How much torque can I get from a motor salvaged from a linear actuator?

Discussion in 'General Electronics Chat' started by hunted22, Aug 7, 2014.

  1. hunted22

    Thread Starter New Member

    Aug 7, 2014
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    Hello all..


    I'm designing a project and I want to implement a higher torque motor. to be connected to a pulley system, to slowly pull and release a rope.

    I don't have a lot of equipments in my area, but there is this 36v 24" linear actuator usually used to adjust the direction of satellite dishes. Not a lot of data about the motor, although the dish the actuator pushes is heavy.

    Here is where I need someone with mechanical engineering background... assuming that the actuator can lift and release 20lb when it contracts and extend. If I remove the arm and shaft, and install a wheel in its place, so that instead of the motor assembly rotates the actuator shaft, it rotates the wheel for the pulley. Will I can still lift the same weight? if I'm going to lose power, How much % will I lose? (try to ignore gravity force).

    I know that it's hard to answer without enough info on the actuator and its motor, but I just need an in-theory answer.

    Also, if anyone have an idea on how much torque do motors of DC linear actuator in this range have, please share.

    Thanks in advance.
     
  2. MikeML

    AAC Fanatic!

    Oct 2, 2009
    5,450
    1,066
    You need a winch.

    The push-pull force of a linear actuator like you describe comes from a "lead-screw" which converts rotations of the motor shaft to linear travel. It is sort of like the scissor jack that comes with a car, you turn the shaft, and the treads on the shaft move the arms of the jack to lift the car.

    If you remove the "lead screw", the motor shaft rotation will be much too fast (too little torque) to use it directly as a winch.
     
  3. hunted22

    Thread Starter New Member

    Aug 7, 2014
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    Thanks MikeML for your reply

    I thought that in servo/gear motors, the torque and RPM supposed to be controlled depends on the voltage, regardless of load.
     
  4. alfacliff

    Well-Known Member

    Dec 13, 2013
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    the torque and speed of lineaar actuators is determined by the gear ratios the lead screw is concidered a gear.
     
  5. inwo

    Well-Known Member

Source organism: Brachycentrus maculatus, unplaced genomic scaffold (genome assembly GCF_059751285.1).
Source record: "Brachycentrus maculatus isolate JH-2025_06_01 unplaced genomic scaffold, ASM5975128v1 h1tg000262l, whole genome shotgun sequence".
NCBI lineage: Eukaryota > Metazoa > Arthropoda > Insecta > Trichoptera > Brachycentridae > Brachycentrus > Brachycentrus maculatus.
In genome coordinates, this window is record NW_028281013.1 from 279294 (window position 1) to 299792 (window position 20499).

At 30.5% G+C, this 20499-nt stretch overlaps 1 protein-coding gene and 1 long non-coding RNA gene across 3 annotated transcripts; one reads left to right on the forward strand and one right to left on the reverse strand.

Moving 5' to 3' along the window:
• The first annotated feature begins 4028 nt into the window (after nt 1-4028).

Nov 7, 2013
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    Cheap imported ones = ~500lb lift and considered small. Saginaw ball screw lifts 2000 lb. VonWeiss 1200 lb.

    One turn of acme screw lifts about 1/8" I suppose.:confused:
    The main reduction is in the gearbox.

    So with a 3"C pulley 1 turn will lift 3" about 24 X less torque.

    500/24 = 21lb.

    Plus a little gain in efficiency over acme friction.

    My 1/8" lift is a guess. Check yours.;)
     
  6. inwo

    Well-Known Member

    Nov 7, 2013
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    I just checked a cheap broom stick actuator.

    10 turns move it 1 1/4" which is 10--1/8 inch steps.

    Or 1/8" per turn.:)

    Lucky guess!:D
     
  7. hunted22

    Thread Starter New Member

    Aug 7, 2014
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    Thanks inwo. That's really helpful.
    Any (lucky) guess on the RPM :)
     
  8. inwo

    Well-Known Member

    Nov 7, 2013
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    At 36 volts 45sec. / foot unloaded.

    Which is ~96 turns.

    ~120 rpms
     
  9. Brownout

    Well-Known Member

    Jan 10, 2012
    2,375
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    This is a good suggestion. I've thought about this too, if I ever needed some oomph for a project. Super-cheap Chinese winches are available in the US. They come with sun gears for speed reduction and good power transfer. Course, this might be overkill for lifting 20 lbs.

    Another cheap option is a boat trailer winch. The gears and spindle are built-in, and all you need to do is add a motor. Price can be as low as 15 bucks.
     
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